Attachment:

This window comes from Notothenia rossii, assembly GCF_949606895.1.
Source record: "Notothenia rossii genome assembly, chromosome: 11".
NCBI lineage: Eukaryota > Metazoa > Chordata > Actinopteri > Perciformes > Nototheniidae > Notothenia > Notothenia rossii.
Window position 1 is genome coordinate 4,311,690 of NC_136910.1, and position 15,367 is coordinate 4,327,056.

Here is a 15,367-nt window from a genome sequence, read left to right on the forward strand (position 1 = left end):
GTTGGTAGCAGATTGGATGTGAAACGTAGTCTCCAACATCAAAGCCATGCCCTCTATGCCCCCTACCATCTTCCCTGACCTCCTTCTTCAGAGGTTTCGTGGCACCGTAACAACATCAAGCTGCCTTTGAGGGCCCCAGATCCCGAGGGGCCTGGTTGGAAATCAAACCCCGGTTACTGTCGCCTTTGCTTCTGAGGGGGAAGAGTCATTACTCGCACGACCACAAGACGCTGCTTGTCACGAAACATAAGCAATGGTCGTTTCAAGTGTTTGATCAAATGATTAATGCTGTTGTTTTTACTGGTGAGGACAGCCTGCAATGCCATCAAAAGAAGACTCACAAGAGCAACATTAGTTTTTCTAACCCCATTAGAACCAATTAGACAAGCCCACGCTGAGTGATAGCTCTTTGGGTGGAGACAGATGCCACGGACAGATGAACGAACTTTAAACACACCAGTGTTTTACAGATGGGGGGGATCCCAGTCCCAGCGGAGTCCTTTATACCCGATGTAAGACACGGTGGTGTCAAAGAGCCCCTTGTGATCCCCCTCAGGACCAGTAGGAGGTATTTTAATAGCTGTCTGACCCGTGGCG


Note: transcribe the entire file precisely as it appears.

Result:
This window comes from Notothenia rossii, assembly GCF_949606895.1.
Source record: "Notothenia rossii genome assembly, chromosome: 11".
NCBI lineage: Eukaryota > Metazoa > Chordata > Actinopteri > Perciformes > Nototheniidae > Notothenia > Notothenia rossii.
Window position 1 is genome coordinate 4,311,690 of NC_136910.1, and position 15,367 is coordinate 4,327,056.

Here is a 15,367-nt window from a genome sequence, read left to right on the forward strand (position 1 = left end):
GTTGGTAGCAGATTGGATGTGAAACGTAGTCTCCAACATCAAAGCCATGCCCTCTATGCCCCCTACCATCTTCCCTGACCTCCTTCTTCAGAGGTTTCGTGGCACCGTAACAACATCAAGCTGCCTTTGAGGGCCCCAGATCCCGAGGGGCCTGGTTGGAAATCAAACCCCGGTTACTGTCGCCTTTGCTTCTGAGGGGGAAGAGTCATTACTCGCACGACCACAAGACGCTGCTTGTCACGAAACATAAGCAATGGTCGTTTCAAGTGTTTGATCAAATGATTAATGCTGTTGTTTTTACTGGTGAGGACAGCCTGCAATGCCATCAAAAGAAGACTCACAAGAGCAACATTAGTTTTTCTAACCCCATTAGAACCAATTAGACAAGCCCACGCTGAGTGATAGCTCTTTGGGTGGAGACAGATGCCACGGACAGATGAACGAACTTTAAACACACCAGTGTTTTACAGATGGGGGGGATCCCAGTCCCAGCGGAGTCCTTTATACCCGATGTAAGACACGGTGGTGTCAAAGAGCCCCTTGTGATCCCCCTCAGGACCAGTAGGAGGTATTTTAATAGCTGTCTGACCCGTGGCG